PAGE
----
We’d all like to think that we would act selflessly in a moment of crisis. We tell ourselves we’d do anything for family, friends or even complete strangers, but when it comes right down to it, saying and doing are very different things. That idea lies at the heart of Force Majeure, written and directed by Swedish filmmaker Ruben Östlund, and one of the most visually striking dramas to come along in quite some time.
Force Majeure follows a young family on a five-day vacation to a ski resort in the French Alps. Early into the trip, the family has their lunch interrupted by a controlled avalanche. The avalanche quickly becomes enormous and threatens to engulf the balcony on which they’re currently sitting. While mother Ebba (Lisa Loven Kongsli) shields her two children from the snow, their father, Tomas (Johannes Kuhnke) grabs his iPhone and frantically flees the scene. The avalanche turns out to be little more than a cloud, but Tomas’ actions speak for themselves. When recounting the event to friends and fellow vacationers, he and Ebba recall it in drastically different ways. That seed of doubt takes root, and soon threatens to destroy the entire family.
Another film might build the avalanche into a piece of spectacle (and Östlund certainly has the visual chops to pull that off if he wanted). Force Majeure takes a different approach and focuses squarely on the aftermath. Ebba’s growing distrust in her husband leads her to contemplate leaving him, meanwhile Tomas’ lingering shame eats away at him until he’s writhing on the floor of their hotel room in a fit of hysterics. Kuhnke and Kongsli create a palpable tension between husband and wife, and as that tension builds, so too does our connection to them.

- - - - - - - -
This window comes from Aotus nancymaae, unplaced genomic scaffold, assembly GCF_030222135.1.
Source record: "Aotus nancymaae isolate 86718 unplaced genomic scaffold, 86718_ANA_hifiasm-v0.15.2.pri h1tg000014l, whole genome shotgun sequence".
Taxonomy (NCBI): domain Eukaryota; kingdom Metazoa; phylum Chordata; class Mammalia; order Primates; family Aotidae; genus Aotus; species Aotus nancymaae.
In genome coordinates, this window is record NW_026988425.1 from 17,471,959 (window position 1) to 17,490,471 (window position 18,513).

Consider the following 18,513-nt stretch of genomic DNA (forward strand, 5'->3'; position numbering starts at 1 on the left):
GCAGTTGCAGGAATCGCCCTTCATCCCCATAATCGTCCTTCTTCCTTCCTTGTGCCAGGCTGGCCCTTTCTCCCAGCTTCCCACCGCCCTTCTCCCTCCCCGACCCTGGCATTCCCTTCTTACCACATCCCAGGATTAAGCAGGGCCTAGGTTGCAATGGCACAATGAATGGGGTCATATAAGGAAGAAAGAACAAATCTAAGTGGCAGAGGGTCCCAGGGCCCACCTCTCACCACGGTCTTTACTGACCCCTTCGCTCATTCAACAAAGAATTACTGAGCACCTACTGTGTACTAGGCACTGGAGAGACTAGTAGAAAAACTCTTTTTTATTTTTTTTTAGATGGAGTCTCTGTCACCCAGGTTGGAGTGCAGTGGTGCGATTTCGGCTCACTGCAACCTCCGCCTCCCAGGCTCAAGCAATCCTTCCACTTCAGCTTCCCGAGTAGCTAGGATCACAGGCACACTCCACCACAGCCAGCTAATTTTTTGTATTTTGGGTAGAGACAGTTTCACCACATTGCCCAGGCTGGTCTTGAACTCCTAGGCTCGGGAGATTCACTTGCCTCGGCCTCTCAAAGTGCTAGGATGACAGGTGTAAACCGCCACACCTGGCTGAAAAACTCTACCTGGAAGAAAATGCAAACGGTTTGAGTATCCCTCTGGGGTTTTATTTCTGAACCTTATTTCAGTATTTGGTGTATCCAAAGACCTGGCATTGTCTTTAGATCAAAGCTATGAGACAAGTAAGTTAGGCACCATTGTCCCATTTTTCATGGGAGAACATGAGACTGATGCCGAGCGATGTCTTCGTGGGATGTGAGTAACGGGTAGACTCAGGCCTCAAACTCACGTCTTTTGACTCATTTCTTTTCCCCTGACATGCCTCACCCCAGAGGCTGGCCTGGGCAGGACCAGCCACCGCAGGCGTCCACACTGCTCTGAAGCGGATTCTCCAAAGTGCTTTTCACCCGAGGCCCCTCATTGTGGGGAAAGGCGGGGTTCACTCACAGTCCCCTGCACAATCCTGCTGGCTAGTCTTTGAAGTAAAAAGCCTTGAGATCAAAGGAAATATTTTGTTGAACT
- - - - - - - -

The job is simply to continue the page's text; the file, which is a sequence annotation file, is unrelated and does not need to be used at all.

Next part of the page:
Kuhnke, especially, brings a fantastic performance as a father desperately trying to maintain a stoic facade. In the scenes immediately following the avalanche, it’s perfectly obvious that both Tomas and Ebbe are still rattled. Even as he explains his version of the story, Tomas can’t keep himself from shaking. What’s so wonderful about these characters is how much the film manages to convey through minimal exposition and an emphasis on physical performance. Tomas’ body language tells us everything we need to know about his state of mind, and in a film where characters spend most of their time bundled up in ski gear, that’s doubly impressive.
And as we get to know Tomas and his family, the film treats us to some truly breathtaking vistas. Östlund’s background as a ski videographer serves the film well, as his camera glides across the slopes with remarkable fluidity. What could easily have become a nightmare of shakycam skiing instead provides us a rock-steady image of lifelong skiers doing what they do best. Half of the film nearly plays like a travelogue for the French Alps, full of gorgeous vistas and skiiers taking to the slopes.
Force Majeure’s real triumph comes in the way it examines our most primal instincts. As Tomas’ friend Mats (Kristofer Hivju) explains, our fight-or-flight response is the only thing keeping our species alive. There’s no way to tell how our instincts will cause us to act, but he argues we shouldn’t judge Tomas too harshly for his moment of weakness. This, too, is easier said than done. After all, it’s perfectly obvious what Tomas did and if that’s how he reacted once, it stands to reason he’ll do it again.
The threat of another incident hangs over the rest of the film. At times, it feels very reminiscent of Jeff Nichols’ Take Shelter, particularly in its foreshadowing of another impending calamity. We witness a number of controlled avalanches, like the one kicking off this story, and Force Majeure almost playfully lingers on these shots. Even though the film largely plays things straight, it’s hard not to think Ruben Östlund is leading us on here. He plants the seeds of doom early, and then taunts us as we expect them to blossom into full-blown disaster at any moment. That his film still manages to end on an unexpected note is something of a minor miracle.Liked This? Share It!